Now, deafness is not helpful if you make your living from ringing people up and asking them questions. Interviewees aren't impressed by phrases like "sorry, could you repeat that?" or "you've got a couple of dozen employees? Oh, hundred." And my morning chat with the people at the corner shop has been seriously curtailed. I had a full five-minute talk with the owner about his new Lottery machine on Tuesday, and it was only when I tried to buy a ticket for the third time that I registered that it doesn't come on line till next week. And it's probably a good thing that fave swain seems to have broken his telephoning finger again, as his accent has always required a certain amount of unravelling under normal circs, bless him.
The thing about temporary impairments, as opposed to the real thing, is that they throw a surreal light on life which can occasionally brighten things up. The radio station Country 1035AM, for instance, my secret vice, is greatly enhanced, as the lyrics have turned seriously weird. You wouldn't have thought it was possible to be weirder than Proud to be an Okie from Musskogie but it is. Why, only today I was listening to Patsy Cline's ballad "I Fold Your Penis" ("but each time I go out with someone new/you walk by and I fold your penis"), the whimsical love song "I'm Misty to the chin, love", the oriental "Maybe I'm a Wun-chu, Maybe I'm a Ni-chu" and the lines of that great classic "just call me angel of the morning, just slap my cheek before you leave me".
But it's not entirely convenient where the social life is concerned. Especially when one of your oldest friends is as deaf as a post for real and her husband has the same cold as you. Sarah and David and I had the most awful evening in a jazz club the other night. Ghastly.
Sarah has always had slight attention problems. I think her first word to me was "What?". But a while ago she got round to taking her ears to the doctor and discovered that she's needed a hearing aid for years.
This was a bit of a blow for all of us. Sarah is two weeks older than me; it was one of those moments when you realise that you've tipped over the edge and all there is to do from now on is deteriorate. It won't be long before we're complaining about the rising cost of surgical trusses, referring to the young as hooligans, and keeping wads of cash in teapots. And wearing car coats. And calling Michael Barrymore "that nice young man".
But in the meantime, we pretend we're still happening members of swinging London. Sarah's friends were playing in a jazz club in Holloway, where the prison is and we were giving moral support, or upping the take at the door, or something. So there was this bird in a beret with music on a stand in front of her making the kind of noise they took the mick out of in Funny Face in 1957. You expected Audrey Hepburn to start chucking herself around in a black polo- necked sweater at any moment. A line of men in Breton striped shirts leaned against the bar with their arms folded, nodding along.
We crept through to a table while she mangled "The Ballad of Mac the Knife". I didn't even recognise it for a couple of minutes. Then "Christ," I said, "it's 'Mac the Knife' she's supposed to be singing there." David nodded solemnly. "I think it's meant to be 'Mac the Knife'," he said.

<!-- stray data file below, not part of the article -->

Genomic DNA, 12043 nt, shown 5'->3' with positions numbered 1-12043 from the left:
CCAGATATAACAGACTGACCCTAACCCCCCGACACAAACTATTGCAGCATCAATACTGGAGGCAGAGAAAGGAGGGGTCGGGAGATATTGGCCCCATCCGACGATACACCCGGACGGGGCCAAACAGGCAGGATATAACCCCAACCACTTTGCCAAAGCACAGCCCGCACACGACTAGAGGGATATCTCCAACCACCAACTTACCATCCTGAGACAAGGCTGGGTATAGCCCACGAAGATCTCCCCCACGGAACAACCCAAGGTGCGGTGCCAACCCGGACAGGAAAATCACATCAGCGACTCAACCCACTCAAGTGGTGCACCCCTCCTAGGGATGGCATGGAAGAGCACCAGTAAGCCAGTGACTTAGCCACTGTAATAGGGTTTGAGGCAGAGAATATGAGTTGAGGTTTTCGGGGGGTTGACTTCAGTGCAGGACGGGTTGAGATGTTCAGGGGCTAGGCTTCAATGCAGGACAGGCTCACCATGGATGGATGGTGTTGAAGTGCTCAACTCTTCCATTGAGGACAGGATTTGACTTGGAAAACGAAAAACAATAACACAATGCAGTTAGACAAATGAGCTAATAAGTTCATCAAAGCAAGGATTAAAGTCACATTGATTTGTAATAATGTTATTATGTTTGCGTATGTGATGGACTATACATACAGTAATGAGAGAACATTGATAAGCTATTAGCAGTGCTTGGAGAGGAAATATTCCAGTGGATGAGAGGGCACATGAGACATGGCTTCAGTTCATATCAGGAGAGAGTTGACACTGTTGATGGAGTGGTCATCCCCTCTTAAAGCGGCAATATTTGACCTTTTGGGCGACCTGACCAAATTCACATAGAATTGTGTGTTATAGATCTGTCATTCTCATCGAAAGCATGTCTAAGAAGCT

The waiter came. "Have you got any bottled beer?" asked Sarah. "Sure," he replied. "Wha' would you like?" "No, no, I don't want wine. I'd like a bottle of Peroni." "What do you want?" yelled David. "A Bloody Mary with lots of Tabasco. Might clear my sinuses." He looked doubtful. "I don't think they do sandwiches. I thought we were going to have dinner."You know the sort of thing.
Now the main thing about jazz clubs is how seriously everyone takes the jazz. I don't know if it's because it's an anorak's type of artistic expression or if it's that people with nothing to say like an excuse not to talk, but chat is frowned on in jazz clubs. If you have a conversation, you're supposed to lean across and have it in an undertone into each other's ears. And if anyone else has a conversation you're supposed to turn round and frown at them.
The singer launched her wobbly soprano into "Non, je ne Regrette Rien". The people at the table in front of us tapped their fingers and jiggled their feet. The people at the table behind us sat back and fiddled with their beards. David said something to Sarah and she laughed. I leaned forward to hear what it was, but David's Scottish burr drifted away on a stage of wailing accordion. "Say again?" His second attempt was drowned as the singer reached a crescendo. I should have known that crescendo usually signifies approaching end. But I forgot. Deafness gets you like that: you forget that the world is carrying on regardless. "You're going to have to speak up," I shouted with the full force of my lungs as the band crashed to a close, "I can't hear a thing for this bloody racket."
Well, at least that shut 'em up
She reminded me of a Victoria Wood sketch about amdram auditions.
It's windy. No, it's Thursday. Oh, ok; don't mind if I do.
"Of course we're going to eat." "OK, if that's what you fancy. I was thinking about a bit of fish, myself."
The only thing to be said for it was that at least we couldn't hear the jazz.Reuse content